The company has already issued two Sgt. Pepper turntables (in Drum and Limited Edition versions); a Beatles 1964-themed player; plus a George Harrison commemorative model. No further details about availability or pricing of the Yellow Submarine model are available yet.

Label Variations Part Eleven – Happy Xmas (War is Over)

A Christmas theme for the next installment in our occasional Label Variations segment.

This time it’s John Lennon, Yoko Ono and the Plastic Ono Band, with the Harlem Community Choir  and the 1971/1972 song ‘Happy Xmas (War is Over)’. Early versions (and some re-issues) were on green vinyl to suit the season.

The US Bell Sound test pressing:

Other US variations:

Some of the UK releases:

And Australia/New Zealand:

Here are some European releases. First Spain ‘Feliz Navidad’:

The Netherlands:

Italy:

France:

Greece:

Sweden:

An EU-made CD single from 2003:

Back to vinyl, this one is from Yugoslavia:

And a couple of South American countries, including Venuzuela ‘Felices Pascuas (Se Acabo La Guerra)’:

Brazil:

Mexico ‘Feliz Navidad (La guerra termino)’:

Here’s one from Japan ‘ハッピークリスマス戦争は終わった’:

Later on, when John Lennon was signed briefly to Geffen Records, that label released ‘Happy Xmas (War is Over)’ too:

(As usual, click on most images to see larger versions)

Please note that not all these are from our collection! Check out this link to a ‘Happy Xmas (War is Over)’ 40th Anniversary page. Catch some others in the Label Variations series here. And visit the Imagine Peace (War is Over!) site.

Merry Christmas and a Happy New Year to all our readers.

Some Sgt. Pepper’s Holiday Listening

With the holidays upon us, and to celebrate the release of the 2017 remix of Sgt. Pepper’s Lonely Hearts Club Band (on 180 gram vinyl) in single LP form – plus the Sgt. Pepper vinyl picture disc, here are a couple of Pepper-related items for your listening pleasure.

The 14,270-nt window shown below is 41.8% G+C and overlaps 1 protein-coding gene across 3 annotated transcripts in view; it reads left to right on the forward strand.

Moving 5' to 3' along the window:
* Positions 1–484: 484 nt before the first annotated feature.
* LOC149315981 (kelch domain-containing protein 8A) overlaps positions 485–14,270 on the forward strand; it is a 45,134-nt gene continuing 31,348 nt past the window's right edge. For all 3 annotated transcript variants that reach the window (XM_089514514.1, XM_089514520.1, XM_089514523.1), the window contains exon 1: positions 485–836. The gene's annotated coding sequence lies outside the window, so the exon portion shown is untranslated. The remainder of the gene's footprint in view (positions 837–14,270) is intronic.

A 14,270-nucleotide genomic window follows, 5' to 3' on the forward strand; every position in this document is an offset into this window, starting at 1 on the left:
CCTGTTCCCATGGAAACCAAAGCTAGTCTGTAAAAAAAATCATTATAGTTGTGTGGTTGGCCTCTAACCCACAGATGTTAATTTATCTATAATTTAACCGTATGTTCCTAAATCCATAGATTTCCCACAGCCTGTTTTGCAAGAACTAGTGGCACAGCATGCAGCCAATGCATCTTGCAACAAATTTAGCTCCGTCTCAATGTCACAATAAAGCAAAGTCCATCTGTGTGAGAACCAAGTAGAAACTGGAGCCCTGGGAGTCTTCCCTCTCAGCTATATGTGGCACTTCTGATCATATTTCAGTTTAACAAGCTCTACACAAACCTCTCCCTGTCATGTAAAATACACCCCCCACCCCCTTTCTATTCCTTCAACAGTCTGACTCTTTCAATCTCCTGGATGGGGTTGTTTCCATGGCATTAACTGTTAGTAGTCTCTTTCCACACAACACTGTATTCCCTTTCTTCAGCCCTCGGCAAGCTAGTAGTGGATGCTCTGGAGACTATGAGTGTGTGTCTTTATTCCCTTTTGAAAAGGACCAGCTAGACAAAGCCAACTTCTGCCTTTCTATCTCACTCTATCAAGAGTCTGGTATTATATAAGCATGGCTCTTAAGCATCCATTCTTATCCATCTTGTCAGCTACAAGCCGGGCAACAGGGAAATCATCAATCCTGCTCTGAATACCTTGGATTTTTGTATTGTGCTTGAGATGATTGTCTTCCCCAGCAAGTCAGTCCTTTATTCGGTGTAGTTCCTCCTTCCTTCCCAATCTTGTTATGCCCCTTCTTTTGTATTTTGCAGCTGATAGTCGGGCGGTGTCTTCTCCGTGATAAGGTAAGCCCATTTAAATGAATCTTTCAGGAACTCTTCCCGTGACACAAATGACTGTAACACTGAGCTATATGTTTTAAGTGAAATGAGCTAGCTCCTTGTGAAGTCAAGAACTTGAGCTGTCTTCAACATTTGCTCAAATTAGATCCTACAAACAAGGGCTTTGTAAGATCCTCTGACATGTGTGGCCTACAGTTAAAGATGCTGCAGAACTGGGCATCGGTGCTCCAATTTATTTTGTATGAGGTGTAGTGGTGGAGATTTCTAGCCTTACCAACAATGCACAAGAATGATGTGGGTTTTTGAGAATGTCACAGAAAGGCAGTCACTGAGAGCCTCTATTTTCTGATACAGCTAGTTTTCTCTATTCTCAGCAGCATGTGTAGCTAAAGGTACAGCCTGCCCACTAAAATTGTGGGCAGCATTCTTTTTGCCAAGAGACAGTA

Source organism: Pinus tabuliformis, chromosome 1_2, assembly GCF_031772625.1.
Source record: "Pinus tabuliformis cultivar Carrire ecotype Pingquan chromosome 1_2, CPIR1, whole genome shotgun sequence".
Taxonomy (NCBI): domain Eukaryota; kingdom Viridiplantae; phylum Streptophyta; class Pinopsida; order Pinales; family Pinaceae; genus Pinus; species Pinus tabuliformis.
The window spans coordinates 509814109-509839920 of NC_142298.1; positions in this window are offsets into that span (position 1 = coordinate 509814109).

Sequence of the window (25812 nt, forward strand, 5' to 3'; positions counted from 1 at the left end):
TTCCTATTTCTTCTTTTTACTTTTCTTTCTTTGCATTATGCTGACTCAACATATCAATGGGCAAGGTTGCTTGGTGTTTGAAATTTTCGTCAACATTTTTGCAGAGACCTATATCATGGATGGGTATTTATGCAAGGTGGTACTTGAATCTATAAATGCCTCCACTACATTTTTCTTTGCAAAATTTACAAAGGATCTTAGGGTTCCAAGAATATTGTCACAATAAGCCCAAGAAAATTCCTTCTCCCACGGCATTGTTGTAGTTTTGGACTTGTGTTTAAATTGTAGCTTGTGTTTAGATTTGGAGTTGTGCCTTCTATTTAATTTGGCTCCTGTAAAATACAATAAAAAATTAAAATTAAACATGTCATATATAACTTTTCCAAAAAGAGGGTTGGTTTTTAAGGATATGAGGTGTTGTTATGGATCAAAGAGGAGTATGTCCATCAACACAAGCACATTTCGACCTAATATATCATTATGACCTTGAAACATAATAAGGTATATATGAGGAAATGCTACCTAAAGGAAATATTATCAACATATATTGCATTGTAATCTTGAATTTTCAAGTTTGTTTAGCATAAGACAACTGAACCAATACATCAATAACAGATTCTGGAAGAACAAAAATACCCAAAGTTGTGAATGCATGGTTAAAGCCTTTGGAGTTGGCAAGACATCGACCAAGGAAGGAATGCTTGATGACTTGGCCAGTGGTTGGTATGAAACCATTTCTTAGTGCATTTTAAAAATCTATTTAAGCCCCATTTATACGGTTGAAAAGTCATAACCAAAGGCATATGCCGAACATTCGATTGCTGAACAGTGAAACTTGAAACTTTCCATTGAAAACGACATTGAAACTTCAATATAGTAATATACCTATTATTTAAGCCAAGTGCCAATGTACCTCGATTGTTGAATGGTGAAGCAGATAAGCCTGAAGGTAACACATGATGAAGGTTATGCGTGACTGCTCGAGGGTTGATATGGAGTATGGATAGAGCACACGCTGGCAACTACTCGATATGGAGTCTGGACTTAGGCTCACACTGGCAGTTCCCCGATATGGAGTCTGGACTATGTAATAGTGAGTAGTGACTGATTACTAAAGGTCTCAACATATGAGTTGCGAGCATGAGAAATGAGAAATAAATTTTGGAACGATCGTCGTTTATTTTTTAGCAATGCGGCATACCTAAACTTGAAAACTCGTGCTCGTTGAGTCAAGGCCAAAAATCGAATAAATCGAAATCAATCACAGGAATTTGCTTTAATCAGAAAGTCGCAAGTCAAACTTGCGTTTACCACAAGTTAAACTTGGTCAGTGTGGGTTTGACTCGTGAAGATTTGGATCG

They all come from the Australian Radio National program, The Music Show – hosted by Andrew Ford.

For the 50th anniversary of Sgt. Pepper earlier this year The Music Show spoke to singer Barb Junger (whom you’ll hear has a record of Beatle covers out) and writer Joyce Morgan about their memories of first hearing the album back when it was first released in the Summer of Love:

The Music Show also spoke to Beatle biographer extraordinaire, Mark Lewisohn:

The program’s final Pepper installment came from Joanne Petersen, Brian Epstein’s personal assistant. Petersen, who now lives in Australia, recalls the time she heard a test pressing of Sgt. Pepper’s; details some of the launch activities (including John Lennon’s psychedelic Rolls Royce); and George Harrison refusng to cuddle British DJ Kenny Everett:

Their Pepper special also came with a special bonus. It’s a link to a fantastic mini documentary on the background to the people (and horses!) mentioned in the poster John Lennon used to inspire his song, ‘Being for the Benefit of Mr Kite’. And, believe it or not, there’s another Australian connection:

All audio is ex ABC Radio National. Visit The Music Show website for more of their great programs.